Nitrogen fixation by common beans in crop mixtures is influenced by growth rate of associated species

BMC Plant Biol. 2023 May 15;23(1):253. doi: 10.1186/s12870-023-04204-z.


BACKGROUND: Legumes can fix atmospheric nitrogen (N) and facilitate N availability to their companion plants in crop mixtures. However, biological nitrogen fixation (BNF) of legumes in intercrops varies largely with the identity of the legume species. The aim of our study was to understand whether BNF and concentration of plant nutrients by common bean is influenced by the identity of the companion plant species in crop mixtures. In this greenhouse pot study, common beans were cultivated with another legume (chickpea) and a cereal (Sorghum). We compared BNF, crop biomass and nutrient assimilation of all plant species grown in monocultures with plants grown in crop mixtures.

RESULTS: We found beans to exhibit low levels of BNF, and to potentially compete with other species for available soil N in crop mixtures. The BNF of chickpeas however, was enhanced when grown in mixtures. Furthermore, biomass, phosphorous and potassium values of chickpea and Sorghum plants were higher in monocultures, compared to in mixtures with beans; suggesting competitive effects of beans on these plants. Concentration of calcium, magnesium and zinc in beans was higher when grown with chickpeas than with Sorghum.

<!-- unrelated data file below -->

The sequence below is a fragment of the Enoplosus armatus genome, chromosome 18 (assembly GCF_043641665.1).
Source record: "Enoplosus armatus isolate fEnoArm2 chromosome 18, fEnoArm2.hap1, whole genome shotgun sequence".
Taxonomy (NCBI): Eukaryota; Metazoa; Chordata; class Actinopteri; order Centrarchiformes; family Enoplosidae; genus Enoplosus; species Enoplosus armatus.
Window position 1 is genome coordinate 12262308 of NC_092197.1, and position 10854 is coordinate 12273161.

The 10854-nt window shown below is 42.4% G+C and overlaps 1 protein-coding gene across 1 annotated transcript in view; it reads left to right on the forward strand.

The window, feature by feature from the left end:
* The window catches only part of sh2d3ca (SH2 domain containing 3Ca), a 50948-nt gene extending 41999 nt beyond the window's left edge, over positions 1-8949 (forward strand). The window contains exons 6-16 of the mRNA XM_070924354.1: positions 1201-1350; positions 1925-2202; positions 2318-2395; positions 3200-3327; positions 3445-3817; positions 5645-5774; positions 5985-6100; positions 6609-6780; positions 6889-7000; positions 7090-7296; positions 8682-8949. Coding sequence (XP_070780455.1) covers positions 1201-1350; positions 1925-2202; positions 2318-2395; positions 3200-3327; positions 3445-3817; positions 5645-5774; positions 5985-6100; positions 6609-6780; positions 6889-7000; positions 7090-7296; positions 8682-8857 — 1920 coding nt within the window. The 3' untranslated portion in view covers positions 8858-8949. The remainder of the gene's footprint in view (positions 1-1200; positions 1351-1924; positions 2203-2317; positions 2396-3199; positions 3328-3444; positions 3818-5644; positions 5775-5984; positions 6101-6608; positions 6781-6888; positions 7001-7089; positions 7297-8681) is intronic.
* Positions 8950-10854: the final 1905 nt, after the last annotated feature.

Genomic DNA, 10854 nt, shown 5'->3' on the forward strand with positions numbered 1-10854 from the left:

CONCLUSIONS: It is generally assumed that legumes benefit their companion plant species. Our study highlights the contrary and shows that the specific benefits of cereal-legume mixtures are dependent on the growth rate of the species concerned. We further highlight that the potential of legume-legume mixtures is currently undervalued and may play a strong role in increasing N use efficiency of intercrop-based systems.

PMID:37183263 | DOI:10.1186/s12870-023-04204-z


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